1) Plunging oil prices. It was only five months ago that oil prices hit a record high of $147 a barrel. Now they're below $40 thanks to slowing global demand. At the same time, gas prices have plunged from over $4 a gallon to around $1.67 nationally. (And some analysts think they're heading to a buck a gallon.) And just as high energy prices were a drag on the economy last summer, they're giving it a boost heading into 2009. JP Morgan Chase economist James Glassman estimates that the drop in oil prices represents "a boost equivalent to a $350 billion stimulus." To bring that down to the average consumer, Glassman explains, think of it this way: The typical household drives 15,000 miles annually. So a drop in gas prices to, say, $1.50 a gallon would represent a savings in their annual gas bill of $2,500 from when gas was at $4. This could boost GDP growth by as much as two percentage points.
2)Falling mortgage rates. If there's anything falling as fast as energy prices it's mortgage rates. Rates for a 30-year, fixed-rate mortgage fell to a low, low 5.19 percent last week thanks to the Federal Reserve's pledged efforts to purchase mortgage securities. That should help housing affordability and the ability of current homeowners to refinance their mortgages. And even more good news could be on the way if you don't mind Uncle Sam borrowing billions more for yet another bailout: The Treasury Department is reportedly considering a plan to push mortgage rates to as low as 4.5 percent for new homebuyers and, perhaps, even for current homeowners who want to refinance. Investment strategist Edward Yardeni thinks if rates could get pushed down to 4 percent, either via the Fed or Treasury's efforts, the economic impact would be amazing. He figures that the average rate on the $10 trillion in outstanding mortgages is about 6 percent. A two-percentage-point drop would amount to a $200 billion annual tax cut for the 45 million American households with mortgages.
3) Actions by the Federal Reserve. The nation's central bankers have basically said that they'll do whatever it takes to strengthen the economy. They've already pushed short-term interest rates to near zero percent and have made it clear that the Fed will buy various debt securities to unfreeze the credit markets. Brian Bethune of IHS Global Insight called the Fed's recent moves "exactly the kind of forceful medicine the economy needs as it plumbs the depths of the current recession. The Fed's actions will translate into much lower effective borrowing costs in the next few weeks." Certainly this is not your grandfather's Fed. The central bank is pouring money into the financial system. That's a big difference between now and the Great Depression. "In the Depression," notes economist Brian Wesbury of First Trust Advisers, " the real problem was that the Fed let the money supply collapse ... This is not happening now. The Federal Reserve ... is adding liquidity to the system as rapidly as it can."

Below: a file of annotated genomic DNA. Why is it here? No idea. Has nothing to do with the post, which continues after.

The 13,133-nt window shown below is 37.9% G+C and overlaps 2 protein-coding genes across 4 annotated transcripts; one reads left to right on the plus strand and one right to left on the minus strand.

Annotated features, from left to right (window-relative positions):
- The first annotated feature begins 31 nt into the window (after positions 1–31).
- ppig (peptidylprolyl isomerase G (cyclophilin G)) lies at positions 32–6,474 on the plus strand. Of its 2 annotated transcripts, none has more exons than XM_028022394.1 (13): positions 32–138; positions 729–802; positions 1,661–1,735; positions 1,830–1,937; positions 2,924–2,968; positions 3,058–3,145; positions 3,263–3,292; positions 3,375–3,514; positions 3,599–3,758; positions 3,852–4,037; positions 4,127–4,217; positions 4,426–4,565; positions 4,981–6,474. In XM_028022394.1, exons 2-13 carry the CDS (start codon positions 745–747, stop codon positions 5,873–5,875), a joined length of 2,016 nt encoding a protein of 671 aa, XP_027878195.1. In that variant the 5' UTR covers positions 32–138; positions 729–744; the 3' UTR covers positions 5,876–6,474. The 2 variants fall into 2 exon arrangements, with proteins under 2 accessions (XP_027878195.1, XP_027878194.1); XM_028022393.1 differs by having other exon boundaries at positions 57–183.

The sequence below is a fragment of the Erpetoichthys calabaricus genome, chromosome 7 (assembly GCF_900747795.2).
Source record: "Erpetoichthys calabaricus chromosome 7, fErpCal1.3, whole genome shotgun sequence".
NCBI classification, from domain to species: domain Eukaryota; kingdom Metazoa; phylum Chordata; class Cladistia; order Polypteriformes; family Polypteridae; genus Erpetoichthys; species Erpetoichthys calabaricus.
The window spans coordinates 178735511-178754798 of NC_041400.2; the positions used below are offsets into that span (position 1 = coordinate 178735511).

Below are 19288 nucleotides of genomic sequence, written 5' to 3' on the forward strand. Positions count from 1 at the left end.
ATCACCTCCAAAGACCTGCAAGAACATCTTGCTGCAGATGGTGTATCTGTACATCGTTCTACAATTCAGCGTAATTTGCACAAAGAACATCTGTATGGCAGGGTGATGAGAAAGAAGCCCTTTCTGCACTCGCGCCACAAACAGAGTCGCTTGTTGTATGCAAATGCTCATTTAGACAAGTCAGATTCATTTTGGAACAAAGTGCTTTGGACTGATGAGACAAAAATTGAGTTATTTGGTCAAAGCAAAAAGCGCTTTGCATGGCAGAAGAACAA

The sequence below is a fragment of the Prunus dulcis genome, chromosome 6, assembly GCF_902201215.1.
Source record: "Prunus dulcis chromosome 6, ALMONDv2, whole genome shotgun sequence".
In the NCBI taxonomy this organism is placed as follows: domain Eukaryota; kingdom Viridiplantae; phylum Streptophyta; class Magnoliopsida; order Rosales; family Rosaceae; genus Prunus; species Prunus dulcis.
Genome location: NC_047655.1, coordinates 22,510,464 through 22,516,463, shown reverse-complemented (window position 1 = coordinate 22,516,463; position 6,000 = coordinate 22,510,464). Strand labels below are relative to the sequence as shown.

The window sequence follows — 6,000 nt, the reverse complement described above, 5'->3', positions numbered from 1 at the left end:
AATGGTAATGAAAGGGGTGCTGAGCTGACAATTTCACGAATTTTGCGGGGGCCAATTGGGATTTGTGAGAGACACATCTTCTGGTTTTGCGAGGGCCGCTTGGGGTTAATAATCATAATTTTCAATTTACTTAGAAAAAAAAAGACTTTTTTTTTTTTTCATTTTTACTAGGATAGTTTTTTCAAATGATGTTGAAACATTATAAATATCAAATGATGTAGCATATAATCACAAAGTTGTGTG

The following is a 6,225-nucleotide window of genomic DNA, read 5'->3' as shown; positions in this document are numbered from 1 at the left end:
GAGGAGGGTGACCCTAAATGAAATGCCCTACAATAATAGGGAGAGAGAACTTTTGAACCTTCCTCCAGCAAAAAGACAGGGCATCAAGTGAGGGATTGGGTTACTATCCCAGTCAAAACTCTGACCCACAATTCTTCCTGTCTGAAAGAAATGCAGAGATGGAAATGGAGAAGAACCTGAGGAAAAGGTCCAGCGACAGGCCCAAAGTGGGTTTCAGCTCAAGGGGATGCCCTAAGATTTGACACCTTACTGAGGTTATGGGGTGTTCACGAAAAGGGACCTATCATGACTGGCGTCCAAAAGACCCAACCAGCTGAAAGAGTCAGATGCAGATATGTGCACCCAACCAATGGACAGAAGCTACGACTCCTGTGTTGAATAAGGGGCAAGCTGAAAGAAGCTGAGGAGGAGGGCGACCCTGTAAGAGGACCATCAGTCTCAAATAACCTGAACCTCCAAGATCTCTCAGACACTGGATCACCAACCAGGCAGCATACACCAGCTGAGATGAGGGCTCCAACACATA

4) Obama's stimulus plan, 2.0. It now looks like Uncle Sam, under the direction of Obama and the new Democrat-controlled Congress, will spend somewhere between $750 billion and $1 trillion over the next two years to boost the economy. The money would be spent, according to analysts, mostly on infrastructure (everything from transportation to broadband to green technology investment) but also on aid to state and local governments and middle-class tax relief. This plan will probably create somewhat more jobs in the short term than if nothing were done. Obama optimistically hopes as many as 3 million. The real question is whether his spending plan is the best use of that amount of taxpayer money. Economists Susan Woodward of UCLA and Robert Hall of MIT are dubious. In their cowritten blog, the duo opine that "complicated projects take time to ramp up to high spending and employment levels." But, most promsing, there are rumors that Obama may be considering a payroll tax holiday. That would put money into the economy much faster than an infrastructure spending plan. Even better, many studies say, would be sweeping tax cuts on incomes, business and capital.
5) America's deep fundamentals. Did you know that the World Economic Forum—the Davos people—for the second straight year judged the United States as possessing the most competitive economy in the world? (Then came Switzerland, Denmark, Sweden, and Singapore.) Among America's strengths: innovation, flexible labor markets, and higher education. Not surprisingly, though, our institutions ranked a dismal 29th. (Thanks, Wall Street.) Overall, the core U.S. economy is in far better shape than it was in the 1970s, with a higher productivity and a better tax and regulatory system. Even though the American economy finally succumbed to the oil shock and the credit crisis in 2008, it held up longer than many predicted thanks to its deep strengths. Who knows, maybe it will surprise the bears again in 2009.
Don't expect the main stream news media to report any of this because it does not forecast gloom and doom, so they won't cover it.